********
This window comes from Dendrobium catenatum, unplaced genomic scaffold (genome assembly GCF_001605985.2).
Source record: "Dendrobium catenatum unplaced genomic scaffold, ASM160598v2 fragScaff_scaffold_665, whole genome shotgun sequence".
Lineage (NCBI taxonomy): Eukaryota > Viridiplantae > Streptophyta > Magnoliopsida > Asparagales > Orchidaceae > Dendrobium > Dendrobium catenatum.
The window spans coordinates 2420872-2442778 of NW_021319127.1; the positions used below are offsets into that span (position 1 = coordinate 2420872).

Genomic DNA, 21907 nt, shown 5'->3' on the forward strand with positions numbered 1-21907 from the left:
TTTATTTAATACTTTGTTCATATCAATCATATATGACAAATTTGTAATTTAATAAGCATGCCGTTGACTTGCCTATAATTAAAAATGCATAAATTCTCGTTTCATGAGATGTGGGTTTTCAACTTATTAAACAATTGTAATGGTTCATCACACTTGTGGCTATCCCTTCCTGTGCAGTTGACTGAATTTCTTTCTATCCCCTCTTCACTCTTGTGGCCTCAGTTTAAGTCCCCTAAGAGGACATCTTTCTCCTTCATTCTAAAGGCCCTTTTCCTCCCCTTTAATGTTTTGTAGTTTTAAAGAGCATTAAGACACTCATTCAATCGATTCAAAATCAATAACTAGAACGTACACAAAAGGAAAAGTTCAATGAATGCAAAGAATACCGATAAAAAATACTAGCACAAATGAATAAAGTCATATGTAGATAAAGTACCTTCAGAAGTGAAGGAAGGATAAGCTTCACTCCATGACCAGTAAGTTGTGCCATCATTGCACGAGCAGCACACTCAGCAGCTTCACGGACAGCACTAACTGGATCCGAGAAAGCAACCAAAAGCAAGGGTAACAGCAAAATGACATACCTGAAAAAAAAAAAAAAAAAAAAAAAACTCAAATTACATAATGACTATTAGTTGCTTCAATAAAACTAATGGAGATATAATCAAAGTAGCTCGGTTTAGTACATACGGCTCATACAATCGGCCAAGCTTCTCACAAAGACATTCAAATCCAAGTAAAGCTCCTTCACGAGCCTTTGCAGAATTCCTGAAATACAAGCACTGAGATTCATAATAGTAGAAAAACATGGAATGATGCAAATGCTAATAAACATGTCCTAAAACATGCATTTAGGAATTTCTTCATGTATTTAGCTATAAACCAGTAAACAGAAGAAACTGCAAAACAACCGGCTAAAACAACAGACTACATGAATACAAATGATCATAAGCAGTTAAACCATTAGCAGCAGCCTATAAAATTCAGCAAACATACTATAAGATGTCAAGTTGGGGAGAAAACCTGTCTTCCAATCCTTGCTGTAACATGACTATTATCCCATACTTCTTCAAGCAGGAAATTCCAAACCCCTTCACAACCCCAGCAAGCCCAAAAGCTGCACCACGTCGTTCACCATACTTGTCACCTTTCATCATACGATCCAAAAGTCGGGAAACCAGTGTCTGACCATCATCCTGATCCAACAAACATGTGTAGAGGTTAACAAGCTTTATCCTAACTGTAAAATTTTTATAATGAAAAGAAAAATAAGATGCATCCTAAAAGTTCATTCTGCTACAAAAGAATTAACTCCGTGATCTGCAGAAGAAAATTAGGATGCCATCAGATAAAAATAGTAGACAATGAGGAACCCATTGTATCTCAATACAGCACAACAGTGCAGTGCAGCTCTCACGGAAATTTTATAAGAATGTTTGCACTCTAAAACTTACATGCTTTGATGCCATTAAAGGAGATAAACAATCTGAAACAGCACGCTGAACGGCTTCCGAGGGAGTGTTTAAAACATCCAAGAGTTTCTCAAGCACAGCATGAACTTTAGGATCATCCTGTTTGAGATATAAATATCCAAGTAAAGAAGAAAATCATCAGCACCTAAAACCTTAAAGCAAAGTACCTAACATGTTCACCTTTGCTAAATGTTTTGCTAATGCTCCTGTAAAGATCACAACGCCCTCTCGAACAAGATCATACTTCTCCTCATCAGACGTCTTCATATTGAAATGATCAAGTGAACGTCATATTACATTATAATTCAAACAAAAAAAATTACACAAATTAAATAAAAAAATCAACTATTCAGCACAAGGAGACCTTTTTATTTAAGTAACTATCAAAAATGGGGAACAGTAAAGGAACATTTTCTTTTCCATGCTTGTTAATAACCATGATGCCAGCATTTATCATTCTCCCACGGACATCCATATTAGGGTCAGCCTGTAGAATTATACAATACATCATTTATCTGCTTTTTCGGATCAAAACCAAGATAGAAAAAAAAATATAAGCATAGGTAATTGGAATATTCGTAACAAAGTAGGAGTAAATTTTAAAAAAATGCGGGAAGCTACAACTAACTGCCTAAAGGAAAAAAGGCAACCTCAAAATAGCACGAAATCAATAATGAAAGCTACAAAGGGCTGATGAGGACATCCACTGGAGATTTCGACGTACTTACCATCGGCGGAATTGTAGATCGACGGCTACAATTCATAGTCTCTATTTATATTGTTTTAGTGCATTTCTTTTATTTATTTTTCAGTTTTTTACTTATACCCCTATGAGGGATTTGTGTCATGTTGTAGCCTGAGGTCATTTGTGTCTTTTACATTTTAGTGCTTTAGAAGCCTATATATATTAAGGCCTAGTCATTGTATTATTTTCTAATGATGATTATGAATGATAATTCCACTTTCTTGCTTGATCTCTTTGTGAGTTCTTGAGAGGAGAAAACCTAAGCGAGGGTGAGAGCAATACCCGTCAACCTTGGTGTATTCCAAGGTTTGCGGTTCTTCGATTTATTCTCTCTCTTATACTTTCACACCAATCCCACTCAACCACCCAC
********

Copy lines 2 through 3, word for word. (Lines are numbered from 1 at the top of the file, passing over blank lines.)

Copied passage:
Source record: "Dendrobium catenatum unplaced genomic scaffold, ASM160598v2 fragScaff_scaffold_665, whole genome shotgun sequence".
Lineage (NCBI taxonomy): Eukaryota > Viridiplantae > Streptophyta > Magnoliopsida > Asparagales > Orchidaceae > Dendrobium > Dendrobium catenatum.